But with bitcoin still reigning as the top cryptocurrency and, with endorsements from established companies and investment banks, the currency’s environmental impact is only likely to grow.
When it comes to electricity, “the computer doesn’t care. The computer is just getting the electricity to run, but where its electricity comes from makes a huge difference [for the environment],” said Mora.

The gigs, the Gitanes: students have been denied the life they deserved | Jonathan Wolff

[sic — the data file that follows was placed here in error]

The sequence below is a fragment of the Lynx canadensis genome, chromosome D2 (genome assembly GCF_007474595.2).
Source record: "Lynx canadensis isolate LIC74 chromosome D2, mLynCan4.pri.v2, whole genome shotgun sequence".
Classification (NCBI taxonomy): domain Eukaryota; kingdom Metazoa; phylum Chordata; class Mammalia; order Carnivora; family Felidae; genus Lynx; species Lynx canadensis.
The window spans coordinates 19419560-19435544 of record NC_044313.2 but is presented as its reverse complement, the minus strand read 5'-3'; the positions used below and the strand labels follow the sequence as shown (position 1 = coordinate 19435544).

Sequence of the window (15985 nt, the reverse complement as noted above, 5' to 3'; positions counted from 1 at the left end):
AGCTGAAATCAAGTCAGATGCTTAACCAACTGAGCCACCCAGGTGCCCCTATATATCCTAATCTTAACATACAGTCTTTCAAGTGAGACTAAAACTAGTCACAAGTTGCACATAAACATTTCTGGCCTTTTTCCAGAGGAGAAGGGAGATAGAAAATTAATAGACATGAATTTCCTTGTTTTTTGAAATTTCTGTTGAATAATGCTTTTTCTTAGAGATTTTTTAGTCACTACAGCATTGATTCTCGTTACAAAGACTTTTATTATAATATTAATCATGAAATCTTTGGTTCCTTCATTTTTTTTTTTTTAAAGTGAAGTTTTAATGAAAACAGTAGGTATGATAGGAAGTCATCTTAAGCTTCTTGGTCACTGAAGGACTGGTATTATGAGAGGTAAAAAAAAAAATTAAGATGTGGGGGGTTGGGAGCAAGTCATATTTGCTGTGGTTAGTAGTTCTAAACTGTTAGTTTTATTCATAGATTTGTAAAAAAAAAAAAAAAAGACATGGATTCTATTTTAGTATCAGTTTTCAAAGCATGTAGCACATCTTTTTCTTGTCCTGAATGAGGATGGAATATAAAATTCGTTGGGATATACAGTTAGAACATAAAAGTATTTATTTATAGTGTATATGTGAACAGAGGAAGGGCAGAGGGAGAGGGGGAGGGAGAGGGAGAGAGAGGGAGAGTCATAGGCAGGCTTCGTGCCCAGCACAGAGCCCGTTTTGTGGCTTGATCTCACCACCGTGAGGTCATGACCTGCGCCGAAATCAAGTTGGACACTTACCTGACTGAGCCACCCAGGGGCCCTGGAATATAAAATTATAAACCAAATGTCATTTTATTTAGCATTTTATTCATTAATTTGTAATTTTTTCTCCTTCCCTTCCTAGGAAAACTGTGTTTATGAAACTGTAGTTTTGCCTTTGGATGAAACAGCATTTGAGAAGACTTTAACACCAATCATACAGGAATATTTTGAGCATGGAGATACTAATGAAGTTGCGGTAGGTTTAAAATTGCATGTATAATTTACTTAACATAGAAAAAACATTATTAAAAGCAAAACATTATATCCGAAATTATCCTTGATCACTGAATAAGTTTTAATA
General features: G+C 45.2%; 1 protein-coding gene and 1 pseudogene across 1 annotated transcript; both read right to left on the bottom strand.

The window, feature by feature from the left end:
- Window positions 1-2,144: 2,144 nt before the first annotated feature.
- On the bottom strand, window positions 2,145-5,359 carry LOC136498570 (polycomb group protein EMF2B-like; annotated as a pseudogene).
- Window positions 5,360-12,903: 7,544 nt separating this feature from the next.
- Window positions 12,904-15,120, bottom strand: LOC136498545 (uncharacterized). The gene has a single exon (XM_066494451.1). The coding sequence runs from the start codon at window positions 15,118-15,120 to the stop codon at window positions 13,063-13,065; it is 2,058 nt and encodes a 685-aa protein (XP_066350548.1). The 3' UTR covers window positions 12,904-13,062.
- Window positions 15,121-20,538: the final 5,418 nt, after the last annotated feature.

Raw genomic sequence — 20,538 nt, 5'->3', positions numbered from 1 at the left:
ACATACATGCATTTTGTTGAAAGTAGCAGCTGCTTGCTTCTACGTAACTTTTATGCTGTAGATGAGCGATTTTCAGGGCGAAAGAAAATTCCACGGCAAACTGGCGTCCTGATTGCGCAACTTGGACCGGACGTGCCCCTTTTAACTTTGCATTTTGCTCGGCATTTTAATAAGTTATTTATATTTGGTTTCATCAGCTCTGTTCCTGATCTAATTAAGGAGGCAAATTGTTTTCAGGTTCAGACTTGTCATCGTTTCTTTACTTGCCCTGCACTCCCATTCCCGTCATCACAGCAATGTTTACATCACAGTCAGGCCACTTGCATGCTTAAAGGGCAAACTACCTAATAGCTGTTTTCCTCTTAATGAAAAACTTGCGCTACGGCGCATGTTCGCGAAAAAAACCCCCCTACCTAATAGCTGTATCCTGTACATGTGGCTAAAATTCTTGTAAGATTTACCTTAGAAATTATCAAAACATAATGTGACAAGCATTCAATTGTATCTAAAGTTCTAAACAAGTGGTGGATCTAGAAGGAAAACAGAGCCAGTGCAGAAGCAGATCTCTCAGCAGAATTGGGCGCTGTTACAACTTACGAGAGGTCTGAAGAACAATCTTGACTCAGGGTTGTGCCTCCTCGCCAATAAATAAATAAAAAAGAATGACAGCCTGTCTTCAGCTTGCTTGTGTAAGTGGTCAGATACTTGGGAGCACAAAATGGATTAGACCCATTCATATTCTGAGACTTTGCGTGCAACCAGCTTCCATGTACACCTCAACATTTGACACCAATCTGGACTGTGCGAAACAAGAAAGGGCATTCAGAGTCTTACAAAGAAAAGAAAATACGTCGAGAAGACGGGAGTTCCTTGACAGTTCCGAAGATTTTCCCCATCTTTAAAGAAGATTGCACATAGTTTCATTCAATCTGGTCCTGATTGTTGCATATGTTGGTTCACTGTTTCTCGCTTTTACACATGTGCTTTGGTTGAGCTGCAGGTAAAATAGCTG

The birds are singing, the sun shining and flowers are poking through the soil; suddenly we are in the second half of what has actually started to feel like the spring term. Even better, university teachers can dare to dream of once more accidentally writing on a whiteboard with permanent marker. Many have been expressing their deep yearning to get back into the seminar room. What about our students? They want to be on campus too, of course – but not necessarily for the same reasons.Think back to your school or university days. What are your fondest memories? My guess is that you are not reminiscing about a lecture. Formal contact hours are typically only a small portion of time spent at university. For me, my sharpest campus memories are heated discussions about the failures of capitalism and the inevitability of nuclear war, hazily mingled with badly kept keg beer and the fog of Gitanes, or the night my band played a gig on the fourth floor of the student union.What has been the equivalent of out-of-classroom experience for the past year? Nothing much. While academics have rightly taken every opportunity to express our outrage at the suggestion that universities have been closed, we cannot claim that we have been open for business as usual. We have tried our hardest to offer a version of what the students have every right to expect. Sure, we have been teaching in our pyjama bottoms more often than we normally do, but we have worked ourselves to the bone to educate, educate, educate. Even if, strictly, the universities never closed, our campuses have been off-limits for much of the year and, as a result, universities have had to strip back to the essentials.In most cases this has meant focusing efforts on formal teaching and learning, while trying to manage testing, isolation, and direct support for students who need it. When face-to-face teaching has been possible, it has largely been in masked, socially distanced, small groups, with an online option for those not in the room. This term, for the vast majority of students, has been online all the way. Many have remained in their family home, but a good number have travelled to their university town, preferring to Zoom in a house with other students rather than their childhood bedroom. I will not speculate on how many times lockdown regulations have been breached, but no student will have had anything like the life they were expecting when they filled in their Ucas form.There’s is no pretending this has not been a genuine loss. Can anything be done to make up for it? Final-year students will be out in the world in a few months’ time. Will they spring off and get on with the next stage of their lives, or will they mourn their last 18 months? I have heard that many postgraduate courses are experiencing record numbers of applications for next year. These always go up when the graduate job market shrinks, but also I am sure that many final-year students do not feel they are done with university, and want another go.What is in store for those coming back next year? It is difficult to think of a time when the near future has been so uncertain. Will the virus escape the vaccines, or will we, fingers crossed, escape the virus? Another academic year like this one is too awful to contemplate. Will we go back to those innocent days where people crammed into lecture theatres, not to mention student bars and parties, with what now looks like criminal negligence? What were once everyday routines will, for a while at least, be charged with new symbolism of gross recklessness or defiance. I can issue no predictions about next year’s student behaviour. But I just can’t wait to find out.